By the first week of November, your focus should go from the bucks to the does since, in order to find the bucks in this month, you will first need to find the does. Position the camera so that you can use them to find out where they are feeding, where they are bedding, and what trails they use to travel between these two areas.
That’s because in the first three weeks of November, the breeding time will be at its peak and the movement of bucks will be hard to predict since they will be looking for does. Their movement may seem random, but as long as you know where the does are, you won’t have problems locating the bucks.
During this period, you shouldn’t check the cameras too often since you should minimize intrusion so that the does’ movement patterns don’t change. Checking the cameras too often can make you lose all the information you have gathered.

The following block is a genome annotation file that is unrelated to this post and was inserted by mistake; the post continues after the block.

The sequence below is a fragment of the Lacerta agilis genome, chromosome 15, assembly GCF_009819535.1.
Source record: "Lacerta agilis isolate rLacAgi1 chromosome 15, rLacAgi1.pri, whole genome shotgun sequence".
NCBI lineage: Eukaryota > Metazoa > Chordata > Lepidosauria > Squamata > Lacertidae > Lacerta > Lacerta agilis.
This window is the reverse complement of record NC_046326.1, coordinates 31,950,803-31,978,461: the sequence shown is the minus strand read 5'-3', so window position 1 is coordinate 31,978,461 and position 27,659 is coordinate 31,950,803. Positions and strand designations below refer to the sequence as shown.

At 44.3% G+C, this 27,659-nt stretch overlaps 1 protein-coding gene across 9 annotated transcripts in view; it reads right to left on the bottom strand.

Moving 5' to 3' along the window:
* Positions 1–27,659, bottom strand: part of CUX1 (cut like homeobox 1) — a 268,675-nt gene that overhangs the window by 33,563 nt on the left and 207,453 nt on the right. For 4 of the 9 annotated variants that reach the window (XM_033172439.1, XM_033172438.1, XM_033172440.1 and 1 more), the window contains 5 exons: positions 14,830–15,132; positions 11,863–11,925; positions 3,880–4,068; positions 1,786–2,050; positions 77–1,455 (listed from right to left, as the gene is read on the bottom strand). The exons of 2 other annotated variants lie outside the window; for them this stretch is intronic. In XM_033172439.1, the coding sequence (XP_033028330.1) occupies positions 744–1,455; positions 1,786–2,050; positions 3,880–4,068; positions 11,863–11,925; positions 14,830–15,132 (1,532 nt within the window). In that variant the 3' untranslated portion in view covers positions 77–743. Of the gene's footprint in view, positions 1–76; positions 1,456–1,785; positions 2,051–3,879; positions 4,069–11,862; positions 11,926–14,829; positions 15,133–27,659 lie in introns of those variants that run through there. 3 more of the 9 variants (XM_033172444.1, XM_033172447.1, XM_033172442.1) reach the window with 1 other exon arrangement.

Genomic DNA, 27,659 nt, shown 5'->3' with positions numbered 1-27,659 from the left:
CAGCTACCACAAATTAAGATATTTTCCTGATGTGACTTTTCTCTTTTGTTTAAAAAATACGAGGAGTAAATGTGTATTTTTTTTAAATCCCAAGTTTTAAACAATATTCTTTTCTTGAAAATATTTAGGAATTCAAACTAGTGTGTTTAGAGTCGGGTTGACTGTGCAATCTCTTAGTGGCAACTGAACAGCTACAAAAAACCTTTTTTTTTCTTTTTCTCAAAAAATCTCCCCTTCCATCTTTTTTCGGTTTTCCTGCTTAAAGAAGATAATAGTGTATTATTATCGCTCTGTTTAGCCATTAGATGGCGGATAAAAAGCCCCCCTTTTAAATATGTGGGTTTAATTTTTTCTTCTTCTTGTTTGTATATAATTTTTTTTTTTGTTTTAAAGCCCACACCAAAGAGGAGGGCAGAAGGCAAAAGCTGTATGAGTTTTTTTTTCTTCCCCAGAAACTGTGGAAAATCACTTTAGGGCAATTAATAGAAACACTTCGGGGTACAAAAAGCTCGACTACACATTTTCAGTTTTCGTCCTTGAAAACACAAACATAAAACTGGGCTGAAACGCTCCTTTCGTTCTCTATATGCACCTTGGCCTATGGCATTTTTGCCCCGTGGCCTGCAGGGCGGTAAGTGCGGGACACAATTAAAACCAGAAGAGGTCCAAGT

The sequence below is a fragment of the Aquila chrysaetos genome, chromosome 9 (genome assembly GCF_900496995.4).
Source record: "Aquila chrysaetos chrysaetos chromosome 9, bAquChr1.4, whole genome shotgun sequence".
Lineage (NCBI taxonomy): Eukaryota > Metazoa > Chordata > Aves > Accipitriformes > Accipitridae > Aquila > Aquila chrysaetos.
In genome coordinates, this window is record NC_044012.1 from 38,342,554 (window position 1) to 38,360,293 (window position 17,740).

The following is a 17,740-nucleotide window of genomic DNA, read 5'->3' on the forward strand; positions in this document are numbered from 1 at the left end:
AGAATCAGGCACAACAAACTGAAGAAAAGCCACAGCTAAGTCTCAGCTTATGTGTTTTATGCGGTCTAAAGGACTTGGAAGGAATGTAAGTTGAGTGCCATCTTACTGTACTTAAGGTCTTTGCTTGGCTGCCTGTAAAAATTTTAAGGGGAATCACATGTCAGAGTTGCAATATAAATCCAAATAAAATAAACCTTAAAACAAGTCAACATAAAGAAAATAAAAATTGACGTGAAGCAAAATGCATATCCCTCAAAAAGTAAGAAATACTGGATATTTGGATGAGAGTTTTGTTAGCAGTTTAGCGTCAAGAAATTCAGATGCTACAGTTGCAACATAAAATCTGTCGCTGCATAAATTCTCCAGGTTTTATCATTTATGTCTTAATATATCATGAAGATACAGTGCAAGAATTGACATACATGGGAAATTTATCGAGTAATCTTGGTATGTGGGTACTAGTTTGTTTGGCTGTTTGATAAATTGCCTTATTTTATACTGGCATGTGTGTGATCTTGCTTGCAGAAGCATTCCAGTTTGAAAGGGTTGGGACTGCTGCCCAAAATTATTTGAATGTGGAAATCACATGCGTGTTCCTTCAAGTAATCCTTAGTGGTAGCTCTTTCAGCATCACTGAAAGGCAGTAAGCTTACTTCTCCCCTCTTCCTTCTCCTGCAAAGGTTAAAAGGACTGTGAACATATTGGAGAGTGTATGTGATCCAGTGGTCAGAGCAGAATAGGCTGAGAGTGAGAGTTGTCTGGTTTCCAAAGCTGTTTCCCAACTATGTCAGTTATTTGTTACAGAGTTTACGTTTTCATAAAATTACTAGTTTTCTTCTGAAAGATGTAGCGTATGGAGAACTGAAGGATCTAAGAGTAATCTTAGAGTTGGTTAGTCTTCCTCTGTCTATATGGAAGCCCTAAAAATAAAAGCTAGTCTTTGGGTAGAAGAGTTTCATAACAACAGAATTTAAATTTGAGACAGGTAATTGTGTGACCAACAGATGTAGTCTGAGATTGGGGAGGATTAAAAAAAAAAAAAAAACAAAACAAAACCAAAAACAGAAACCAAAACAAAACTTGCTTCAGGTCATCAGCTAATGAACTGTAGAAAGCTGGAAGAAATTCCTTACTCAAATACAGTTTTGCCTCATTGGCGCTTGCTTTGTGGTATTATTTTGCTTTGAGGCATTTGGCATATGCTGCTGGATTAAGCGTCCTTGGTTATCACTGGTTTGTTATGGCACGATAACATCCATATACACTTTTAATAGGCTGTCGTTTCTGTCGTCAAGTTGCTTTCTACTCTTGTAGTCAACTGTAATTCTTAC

It may be hard, but it is best to resist the temptation until you need the info on the SD card to decide on where to hunt. The movement info you’ll get in this month can help you with camera placement for future years as well.
In December, the rut is over, and the focus is once again on the food. Since they’ve lost a lot of the fat reserves during the rut, deer will now start to look for food sources that are high in carbohydrates. This means corn and whatever hazelnuts and acorns may be left.
Now does and bucks are once again grouped up, and specimens of all ages and stature will tend to stay together around the best food sources. These areas can be around cut cornfields and other standing crops.
During this period, deer are much more predictable since, during the sunny days, they’ll tend to choose south slopes of hills near the food sources for their bedding. This is because they’ll want to soak up in the sun as much as they can.
During the cold and cloudy days, deer tend to bed in areas that have the thickest cover. Either way, your cams should be positioned on the trails that lead to the food sources. The trails should be fairly obvious as deer will come and go frequently, so the trail should be easy to spot in the snow.